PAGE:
The following represents the top selling categories in the Denver market from January 2020 to December 2020, and our projections for 2021. This from compiled sales from antique dealers, collectors and vintage resellers who purchased from our estate sales and then re-sell in antique and vintage shops, and online like Etsy and eBay and Facebook Marketplace.
Art Deco & Art Nouveau - There has been a strong uptick of interest related to this area of collecting. Quality furniture, art, glass and jewelry from these decades (1900s - 1930s) are becoming more scarce, driving up demand and values.
Mid Century Modern (MCM) - The MCM range and appeal with younger buyers and collectors continues to remain strong across the board. Of particular interest to buyers seemed to be kitchen collectibles, jewelry, wall-art, paintings, sculptures and general objects d'art. Kitschy wall-art designers such as Erwin Walter Burger, and sculptors like Aldo Londi have seen dramatic price increases for their work in recent years. Furniture prices, while still high, remained mostly stable especially for classic designers such as Gehry, Jacobsen and Eames.
Automobilia/Petrolina - Sales of signage, oil cans, auto posters, chrome grills, emblems and literally anything related to the automotive world have become very collectible. Classic car shows continue to drive the popularity of this category.
Vintage Lighting - Industrial and to a lesser extent "Steampunk" lighting are becoming popular due to HGTV house flipping shows. The blend of new and old lighting is becoming on trend and in demand. Finding such coveted lighting is challenging and most require substantial re-wiring or repairs.
Art - While abstract Expressionist paintings and sculptures from the late 1940s to the early 1960s have continued to fare well over the past year, Victorian oils and watercolors are sparking interest in a wider demographic that may be looking to blend their collections with the modern motif.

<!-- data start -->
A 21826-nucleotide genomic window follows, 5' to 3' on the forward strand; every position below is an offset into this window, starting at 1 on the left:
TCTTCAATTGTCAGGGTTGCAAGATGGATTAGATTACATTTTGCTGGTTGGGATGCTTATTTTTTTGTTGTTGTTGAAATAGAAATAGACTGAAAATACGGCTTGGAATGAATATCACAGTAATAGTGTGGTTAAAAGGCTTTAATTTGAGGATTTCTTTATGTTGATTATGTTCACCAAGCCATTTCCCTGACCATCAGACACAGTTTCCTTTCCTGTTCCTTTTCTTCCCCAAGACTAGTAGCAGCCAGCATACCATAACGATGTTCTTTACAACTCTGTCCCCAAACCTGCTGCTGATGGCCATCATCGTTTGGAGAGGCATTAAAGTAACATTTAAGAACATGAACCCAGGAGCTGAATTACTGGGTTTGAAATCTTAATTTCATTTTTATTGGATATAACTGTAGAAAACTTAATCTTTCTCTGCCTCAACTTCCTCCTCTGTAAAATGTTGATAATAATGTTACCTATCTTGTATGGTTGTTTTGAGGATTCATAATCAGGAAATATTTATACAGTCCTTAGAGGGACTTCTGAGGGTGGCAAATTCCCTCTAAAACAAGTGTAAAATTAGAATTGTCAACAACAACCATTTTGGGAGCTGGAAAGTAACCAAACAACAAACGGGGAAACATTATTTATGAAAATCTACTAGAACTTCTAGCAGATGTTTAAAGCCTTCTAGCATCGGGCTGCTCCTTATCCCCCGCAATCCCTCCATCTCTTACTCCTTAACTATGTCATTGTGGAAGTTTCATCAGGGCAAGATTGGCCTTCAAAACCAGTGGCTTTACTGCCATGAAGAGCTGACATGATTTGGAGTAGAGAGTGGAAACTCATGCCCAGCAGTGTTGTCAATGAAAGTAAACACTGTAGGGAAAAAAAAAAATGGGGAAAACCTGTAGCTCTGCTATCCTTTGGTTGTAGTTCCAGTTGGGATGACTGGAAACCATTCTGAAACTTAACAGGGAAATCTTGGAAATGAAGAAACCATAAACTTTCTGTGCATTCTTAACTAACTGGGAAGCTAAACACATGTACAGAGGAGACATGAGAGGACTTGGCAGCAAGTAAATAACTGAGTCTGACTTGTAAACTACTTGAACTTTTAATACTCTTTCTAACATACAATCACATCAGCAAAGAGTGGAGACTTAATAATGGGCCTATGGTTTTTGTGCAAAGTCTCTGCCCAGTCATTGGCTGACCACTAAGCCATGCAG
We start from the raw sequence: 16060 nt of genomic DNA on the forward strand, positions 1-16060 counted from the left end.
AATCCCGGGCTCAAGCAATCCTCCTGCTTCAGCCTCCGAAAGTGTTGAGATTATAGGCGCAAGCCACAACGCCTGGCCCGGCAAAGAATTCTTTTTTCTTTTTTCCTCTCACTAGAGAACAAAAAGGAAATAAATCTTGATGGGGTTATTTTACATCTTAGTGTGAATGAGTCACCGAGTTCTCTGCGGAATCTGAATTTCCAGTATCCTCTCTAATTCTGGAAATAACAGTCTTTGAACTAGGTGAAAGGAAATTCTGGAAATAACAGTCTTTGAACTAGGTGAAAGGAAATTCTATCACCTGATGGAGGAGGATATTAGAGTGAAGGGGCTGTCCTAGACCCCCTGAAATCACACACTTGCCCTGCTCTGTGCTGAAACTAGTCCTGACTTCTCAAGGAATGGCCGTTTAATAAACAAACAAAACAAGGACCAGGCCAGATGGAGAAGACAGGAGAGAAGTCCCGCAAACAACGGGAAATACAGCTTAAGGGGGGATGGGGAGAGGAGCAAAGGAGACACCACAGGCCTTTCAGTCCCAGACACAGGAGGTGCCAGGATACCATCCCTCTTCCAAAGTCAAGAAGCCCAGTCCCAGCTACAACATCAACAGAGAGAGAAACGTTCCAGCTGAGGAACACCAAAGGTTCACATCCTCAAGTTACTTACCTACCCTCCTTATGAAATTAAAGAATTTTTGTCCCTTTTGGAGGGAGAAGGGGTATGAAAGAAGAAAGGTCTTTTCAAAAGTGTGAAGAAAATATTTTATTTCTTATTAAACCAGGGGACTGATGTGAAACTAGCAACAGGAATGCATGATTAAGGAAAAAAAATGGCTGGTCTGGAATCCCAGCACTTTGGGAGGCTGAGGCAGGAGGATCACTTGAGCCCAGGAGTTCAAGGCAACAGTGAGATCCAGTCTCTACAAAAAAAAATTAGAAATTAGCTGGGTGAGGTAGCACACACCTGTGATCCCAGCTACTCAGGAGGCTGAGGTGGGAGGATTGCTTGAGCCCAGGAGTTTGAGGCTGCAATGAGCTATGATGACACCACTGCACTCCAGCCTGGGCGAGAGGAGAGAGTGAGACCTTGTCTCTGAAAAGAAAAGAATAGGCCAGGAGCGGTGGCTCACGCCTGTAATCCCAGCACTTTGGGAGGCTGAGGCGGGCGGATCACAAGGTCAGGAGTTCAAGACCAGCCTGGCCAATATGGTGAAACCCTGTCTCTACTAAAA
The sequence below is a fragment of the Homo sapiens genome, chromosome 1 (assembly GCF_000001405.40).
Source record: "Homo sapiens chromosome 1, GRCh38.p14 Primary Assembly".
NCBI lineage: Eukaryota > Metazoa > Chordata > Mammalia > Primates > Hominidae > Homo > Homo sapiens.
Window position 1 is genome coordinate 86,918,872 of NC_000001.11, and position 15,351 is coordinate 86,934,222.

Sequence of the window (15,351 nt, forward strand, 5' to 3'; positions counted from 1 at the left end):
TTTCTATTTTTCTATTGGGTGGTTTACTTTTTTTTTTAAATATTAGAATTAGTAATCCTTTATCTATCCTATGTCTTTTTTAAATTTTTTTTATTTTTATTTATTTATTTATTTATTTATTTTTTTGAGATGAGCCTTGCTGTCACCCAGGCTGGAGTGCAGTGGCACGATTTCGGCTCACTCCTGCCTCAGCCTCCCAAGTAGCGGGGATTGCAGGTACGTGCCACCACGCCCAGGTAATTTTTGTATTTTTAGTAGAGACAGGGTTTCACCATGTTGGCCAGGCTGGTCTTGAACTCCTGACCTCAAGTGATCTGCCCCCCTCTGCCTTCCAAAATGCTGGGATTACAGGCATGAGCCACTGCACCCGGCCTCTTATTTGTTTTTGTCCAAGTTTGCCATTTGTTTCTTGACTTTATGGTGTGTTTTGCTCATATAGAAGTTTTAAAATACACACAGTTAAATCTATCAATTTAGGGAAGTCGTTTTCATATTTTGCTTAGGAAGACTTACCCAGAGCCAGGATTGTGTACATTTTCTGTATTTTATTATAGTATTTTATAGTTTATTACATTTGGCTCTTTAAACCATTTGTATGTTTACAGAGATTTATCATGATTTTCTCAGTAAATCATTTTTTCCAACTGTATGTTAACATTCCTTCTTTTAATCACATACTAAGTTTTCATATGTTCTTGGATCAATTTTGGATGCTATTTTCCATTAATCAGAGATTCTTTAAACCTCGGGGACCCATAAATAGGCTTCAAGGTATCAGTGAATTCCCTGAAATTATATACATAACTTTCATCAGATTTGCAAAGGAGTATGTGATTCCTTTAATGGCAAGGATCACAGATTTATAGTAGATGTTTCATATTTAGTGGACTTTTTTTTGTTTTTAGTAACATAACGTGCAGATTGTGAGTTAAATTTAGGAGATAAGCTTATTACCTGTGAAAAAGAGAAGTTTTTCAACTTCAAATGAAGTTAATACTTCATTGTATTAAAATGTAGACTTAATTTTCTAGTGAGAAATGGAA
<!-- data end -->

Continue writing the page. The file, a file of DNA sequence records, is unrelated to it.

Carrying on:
Space-Related Collectibles - Contrary to conventional wisdom, sales of space items have remained strong with younger buyers in the collectible community, which many attribute to the ongoing popularity of Elon Musk's SpaceX, and NASA's new Artemis Project. The popular Star Wars spin-off show The Mandalorian hasn't hurt interest either, at least according to byers specializing in this area of collecting.
1970's & 1980s Modular Furniture & Objects d'Art - Another rising star is 1970s plastic modular furniture. In the lead are "Tulip" chairs, rounded and curved wall-units, and the ubiquitous Lucite and mirrored waterfall tables so common to suburban households during this period. Condition is key when it comes to plastic, but prices are climbing quickly, even for so-so examples.
Textiles - Sites like Etsy and Poshmark has almost single-handedly brought this category to the forefront. Sales of vintage clothing have taken off substantially over the last few years. 1940s - 1980s clothing are leading the pack of collectability.
Folk Art & Native American - Both have been steadily increasing in demand, as interest once again returns to pieces from a simpler time. Mixing and matching smaller items with modern or Mid-century décor seems to be on trend with decorators.